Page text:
A Magla Production 1961

Directed by: Allen Baron

Written by: Allen Baron (writer), Waldo Salt (narration written by)

Having been 'away' for some time professional killer Frankie Bono returns to New York to do another job: assassinate some mid-level mobster. Although intending to avoid unnecessary 'contact' while carefully stalking his victim Bono is recognized by an old fellow from the orphanage, whose calm and unambitious citizen's life and happy marriage contrast heavily with Bono's solitary and haunted existence. Exhausted and distracted Bono makes another mistake, but his contract is not one to back out of.

Though film-noir was a relatively dead genre by 1960, this film by Allen Baron is often cited as a classic example of the genre. Not a revisionist work like, say, Cassavete's Killing of a Chinese Bookie, Blast of Silence relies on more traditional noir elements to resounding effect.

Voice-Over narration, written by then black-listed writer Waldo Salt (Midnight Cowboy), provides the meat of the story. While the film is famed for this narration, and it is a tradition of the genre, I found it particularly distracting. I'll admit there's a handful of lines in there that are absolute gold ("Pay for the woman, and take her to a dark corner -- where no one can see your face"), it's pretty unnecessary.

Why? Because Baron - a first time director - gets the most out of his camera and his actors. Baron himself plays the lead, the unraveling hitman, to startling effect. Larry Tucker (most well know as the writer partner of Paul Mazursky) gives a commanding and incredibly enjoyable performance as Big Ralph, an overweight seedy gun salesman. But most impressive is Baron's camera, which captures some amazing shots of New York City. The film is downright gorgeous. And it tells us everything we need to know - without the VO.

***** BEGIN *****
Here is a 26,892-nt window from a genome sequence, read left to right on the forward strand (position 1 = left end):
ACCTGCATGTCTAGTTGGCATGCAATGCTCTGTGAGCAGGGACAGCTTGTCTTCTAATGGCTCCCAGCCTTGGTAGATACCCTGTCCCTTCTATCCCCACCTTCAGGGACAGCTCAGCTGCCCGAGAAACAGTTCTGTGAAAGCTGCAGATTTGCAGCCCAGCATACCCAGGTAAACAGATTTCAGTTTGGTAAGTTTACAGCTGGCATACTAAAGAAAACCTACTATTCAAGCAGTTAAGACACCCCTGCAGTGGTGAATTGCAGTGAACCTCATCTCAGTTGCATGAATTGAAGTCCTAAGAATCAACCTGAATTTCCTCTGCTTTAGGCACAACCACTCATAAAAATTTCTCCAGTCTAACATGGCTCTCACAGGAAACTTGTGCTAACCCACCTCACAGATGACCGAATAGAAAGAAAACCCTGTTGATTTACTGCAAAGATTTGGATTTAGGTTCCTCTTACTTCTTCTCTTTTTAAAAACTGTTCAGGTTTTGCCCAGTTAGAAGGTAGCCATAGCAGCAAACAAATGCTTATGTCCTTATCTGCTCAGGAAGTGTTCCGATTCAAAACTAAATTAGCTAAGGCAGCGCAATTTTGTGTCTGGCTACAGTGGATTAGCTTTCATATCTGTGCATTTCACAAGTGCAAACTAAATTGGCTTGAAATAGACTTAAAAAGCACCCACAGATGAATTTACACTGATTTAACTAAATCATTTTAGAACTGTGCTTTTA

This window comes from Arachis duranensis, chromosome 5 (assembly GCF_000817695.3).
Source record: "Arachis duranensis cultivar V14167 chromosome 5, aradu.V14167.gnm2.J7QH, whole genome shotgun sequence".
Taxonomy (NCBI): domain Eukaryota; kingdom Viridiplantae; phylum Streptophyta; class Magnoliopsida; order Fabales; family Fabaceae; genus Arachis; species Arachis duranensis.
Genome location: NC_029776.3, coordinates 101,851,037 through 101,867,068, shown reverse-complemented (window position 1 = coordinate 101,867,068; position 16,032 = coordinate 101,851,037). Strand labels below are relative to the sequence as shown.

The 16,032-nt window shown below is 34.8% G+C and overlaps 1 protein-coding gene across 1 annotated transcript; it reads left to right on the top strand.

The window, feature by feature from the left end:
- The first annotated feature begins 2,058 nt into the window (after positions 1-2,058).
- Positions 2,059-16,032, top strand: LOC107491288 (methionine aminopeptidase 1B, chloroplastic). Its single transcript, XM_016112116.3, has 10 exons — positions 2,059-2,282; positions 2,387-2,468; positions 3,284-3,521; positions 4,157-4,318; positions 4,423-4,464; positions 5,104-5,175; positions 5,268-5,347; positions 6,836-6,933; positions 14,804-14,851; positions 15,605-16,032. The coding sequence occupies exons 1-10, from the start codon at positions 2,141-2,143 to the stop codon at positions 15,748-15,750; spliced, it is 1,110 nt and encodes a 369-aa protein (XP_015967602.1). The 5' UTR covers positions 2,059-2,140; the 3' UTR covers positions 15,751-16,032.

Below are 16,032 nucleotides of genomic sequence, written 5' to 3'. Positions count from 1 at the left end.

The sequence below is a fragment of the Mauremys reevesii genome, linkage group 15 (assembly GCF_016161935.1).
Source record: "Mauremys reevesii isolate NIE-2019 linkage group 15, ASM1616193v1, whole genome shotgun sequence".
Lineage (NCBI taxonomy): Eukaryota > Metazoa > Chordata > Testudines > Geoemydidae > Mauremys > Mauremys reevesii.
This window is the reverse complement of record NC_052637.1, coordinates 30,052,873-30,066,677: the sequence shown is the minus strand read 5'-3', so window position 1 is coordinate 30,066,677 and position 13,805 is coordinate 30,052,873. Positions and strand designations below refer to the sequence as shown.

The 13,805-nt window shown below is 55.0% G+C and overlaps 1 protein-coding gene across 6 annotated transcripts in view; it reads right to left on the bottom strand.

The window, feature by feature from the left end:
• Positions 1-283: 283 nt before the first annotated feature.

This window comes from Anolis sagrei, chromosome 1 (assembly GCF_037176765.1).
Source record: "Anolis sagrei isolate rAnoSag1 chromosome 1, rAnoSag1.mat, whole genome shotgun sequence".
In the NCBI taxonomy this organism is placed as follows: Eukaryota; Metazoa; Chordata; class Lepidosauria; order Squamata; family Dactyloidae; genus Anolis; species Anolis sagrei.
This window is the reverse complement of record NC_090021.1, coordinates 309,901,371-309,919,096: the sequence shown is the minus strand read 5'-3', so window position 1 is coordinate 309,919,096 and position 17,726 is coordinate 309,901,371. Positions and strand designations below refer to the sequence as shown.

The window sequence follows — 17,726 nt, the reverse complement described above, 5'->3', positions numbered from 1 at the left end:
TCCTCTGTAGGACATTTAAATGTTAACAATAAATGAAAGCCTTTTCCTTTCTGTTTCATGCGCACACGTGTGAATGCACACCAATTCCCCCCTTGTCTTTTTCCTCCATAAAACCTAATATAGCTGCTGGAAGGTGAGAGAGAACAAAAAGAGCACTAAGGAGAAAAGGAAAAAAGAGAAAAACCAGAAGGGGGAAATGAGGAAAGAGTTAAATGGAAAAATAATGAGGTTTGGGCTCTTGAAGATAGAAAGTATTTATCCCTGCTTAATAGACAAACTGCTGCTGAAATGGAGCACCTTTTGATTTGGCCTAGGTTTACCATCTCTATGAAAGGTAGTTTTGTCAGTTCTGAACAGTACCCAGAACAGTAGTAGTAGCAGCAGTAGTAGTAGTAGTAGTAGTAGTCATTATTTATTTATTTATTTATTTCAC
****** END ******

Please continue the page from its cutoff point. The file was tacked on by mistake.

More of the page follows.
Criterion recently put out a great remastered version of this flick, which Martin Scorsese often cites as his favorite New York City film. If you're a fan of the genre, this is a must see. And at a mere 77 minutes, it's a swift, easy watch.

High & Low Remake

Mamet & Nichols to Remake Kurosawa's High & Low -- /

Been a while since I've posted on here, but this news item prompted me out of retirement. Mike Nichols (Closer, The Graduate) and David Mamet (Glengarry Glen Ross) plan on remaking Kurosawa's classic 1963 drama High & Low. The remake is supposedly going to be produced by Scott Rudin and Martin Scorsese.

This is probably my favorite Kurosawa film, one that's made with a lot of heart and technical skill. The film tells the story of a rich man who must pay ransom for the son of one of his employees. It explores the economic disparity between rich & poor in post-war Japan. Kurosawa's first film to be shot in widescreen, his staging is absolutely incredible. He knew just where to put his actors to maximize each shots impact. And the presentation of geography and the city landscape is also unbelievable.

Normally I'm flat out against remakes of perfect films (and this film is perfect), but my feelings are mixed on this one. While it could never hold a candle to the original, it could be very interesting thematically, considering the current political and economic climate.

Give the original film a look, if you haven't already. You won't be disappointed.

Also, expect more regular posts from here on out. I'm watching more movies and want to make a better record of what I've seen.